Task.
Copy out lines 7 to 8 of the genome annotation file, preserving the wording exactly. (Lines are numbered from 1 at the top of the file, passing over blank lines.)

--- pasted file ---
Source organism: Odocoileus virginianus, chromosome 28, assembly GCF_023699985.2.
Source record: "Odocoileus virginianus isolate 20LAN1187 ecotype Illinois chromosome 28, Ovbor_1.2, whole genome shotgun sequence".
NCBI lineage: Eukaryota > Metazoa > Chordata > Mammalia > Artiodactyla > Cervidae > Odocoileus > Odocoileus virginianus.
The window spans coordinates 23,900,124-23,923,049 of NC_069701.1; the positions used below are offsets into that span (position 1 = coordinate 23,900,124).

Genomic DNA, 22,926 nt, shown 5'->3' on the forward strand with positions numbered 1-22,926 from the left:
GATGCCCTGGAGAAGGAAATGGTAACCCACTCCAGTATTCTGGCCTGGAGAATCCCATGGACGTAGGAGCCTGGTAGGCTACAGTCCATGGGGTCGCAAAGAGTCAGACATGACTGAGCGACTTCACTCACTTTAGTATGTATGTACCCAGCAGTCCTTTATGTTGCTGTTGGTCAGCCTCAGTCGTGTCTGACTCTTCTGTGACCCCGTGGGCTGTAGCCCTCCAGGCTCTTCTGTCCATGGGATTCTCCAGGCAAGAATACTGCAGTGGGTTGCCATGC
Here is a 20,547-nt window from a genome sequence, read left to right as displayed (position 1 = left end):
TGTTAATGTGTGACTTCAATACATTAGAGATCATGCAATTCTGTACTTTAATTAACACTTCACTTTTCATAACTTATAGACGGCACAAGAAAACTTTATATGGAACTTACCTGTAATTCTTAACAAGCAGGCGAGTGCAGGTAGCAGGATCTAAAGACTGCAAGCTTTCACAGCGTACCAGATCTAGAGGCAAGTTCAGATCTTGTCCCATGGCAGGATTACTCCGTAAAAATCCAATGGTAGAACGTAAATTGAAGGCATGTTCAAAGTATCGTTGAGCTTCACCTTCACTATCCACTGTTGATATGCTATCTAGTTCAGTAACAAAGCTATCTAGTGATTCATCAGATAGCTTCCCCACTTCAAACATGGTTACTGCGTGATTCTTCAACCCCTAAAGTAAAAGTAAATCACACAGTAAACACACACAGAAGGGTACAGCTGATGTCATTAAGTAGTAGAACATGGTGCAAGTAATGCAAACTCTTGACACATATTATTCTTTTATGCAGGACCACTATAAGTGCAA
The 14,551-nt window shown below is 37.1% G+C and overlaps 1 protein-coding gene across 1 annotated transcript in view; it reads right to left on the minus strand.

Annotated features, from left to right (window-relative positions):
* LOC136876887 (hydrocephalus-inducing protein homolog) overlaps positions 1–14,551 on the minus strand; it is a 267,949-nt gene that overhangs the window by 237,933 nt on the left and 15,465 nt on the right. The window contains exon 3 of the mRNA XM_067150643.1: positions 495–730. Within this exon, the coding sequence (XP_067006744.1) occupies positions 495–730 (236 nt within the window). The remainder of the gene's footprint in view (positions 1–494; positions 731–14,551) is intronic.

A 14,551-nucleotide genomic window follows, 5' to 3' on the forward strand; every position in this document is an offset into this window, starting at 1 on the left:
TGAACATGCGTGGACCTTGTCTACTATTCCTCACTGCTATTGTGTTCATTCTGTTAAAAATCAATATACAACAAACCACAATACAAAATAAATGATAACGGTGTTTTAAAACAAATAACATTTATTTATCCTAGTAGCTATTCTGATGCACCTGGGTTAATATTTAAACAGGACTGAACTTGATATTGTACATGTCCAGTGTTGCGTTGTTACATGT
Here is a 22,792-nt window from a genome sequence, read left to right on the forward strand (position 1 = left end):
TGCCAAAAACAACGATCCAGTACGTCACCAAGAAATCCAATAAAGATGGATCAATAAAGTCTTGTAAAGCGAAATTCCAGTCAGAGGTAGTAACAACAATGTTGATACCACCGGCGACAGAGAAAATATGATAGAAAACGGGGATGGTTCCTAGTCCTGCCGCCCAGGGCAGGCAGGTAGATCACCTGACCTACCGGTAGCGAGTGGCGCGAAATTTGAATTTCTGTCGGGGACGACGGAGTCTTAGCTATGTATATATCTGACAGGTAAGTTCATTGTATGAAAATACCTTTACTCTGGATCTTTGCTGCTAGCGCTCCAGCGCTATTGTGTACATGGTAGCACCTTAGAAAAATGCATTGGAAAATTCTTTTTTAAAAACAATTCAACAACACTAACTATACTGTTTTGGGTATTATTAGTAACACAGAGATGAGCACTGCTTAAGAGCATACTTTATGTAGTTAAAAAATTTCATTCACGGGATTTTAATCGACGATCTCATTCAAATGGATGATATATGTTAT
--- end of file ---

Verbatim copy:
Here is a 20,547-nt window from a genome sequence, read left to right as displayed (position 1 = left end):
TGTTAATGTGTGACTTCAATACATTAGAGATCATGCAATTCTGTACTTTAATTAACACTTCACTTTTCATAACTTATAGACGGCACAAGAAAACTTTATATGGAACTTACCTGTAATTCTTAACAAGCAGGCGAGTGCAGGTAGCAGGATCTAAAGACTGCAAGCTTTCACAGCGTACCAGATCTAGAGGCAAGTTCAGATCTTGTCCCATGGCAGGATTACTCCGTAAAAATCCAATGGTAGAACGTAAATTGAAGGCATGTTCAAAGTATCGTTGAGCTTCACCTTCACTATCCACTGTTGATATGCTATCTAGTTCAGTAACAAAGCTATCTAGTGATTCATCAGATAGCTTCCCCACTTCAAACATGGTTACTGCGTGATTCTTCAACCCCTAAAGTAAAAGTAAATCACACAGTAAACACACACAGAAGGGTACAGCTGATGTCATTAAGTAGTAGAACATGGTGCAAGTAATGCAAACTCTTGACACATATTATTCTTTTATGCAGGACCACTATAAGTGCAA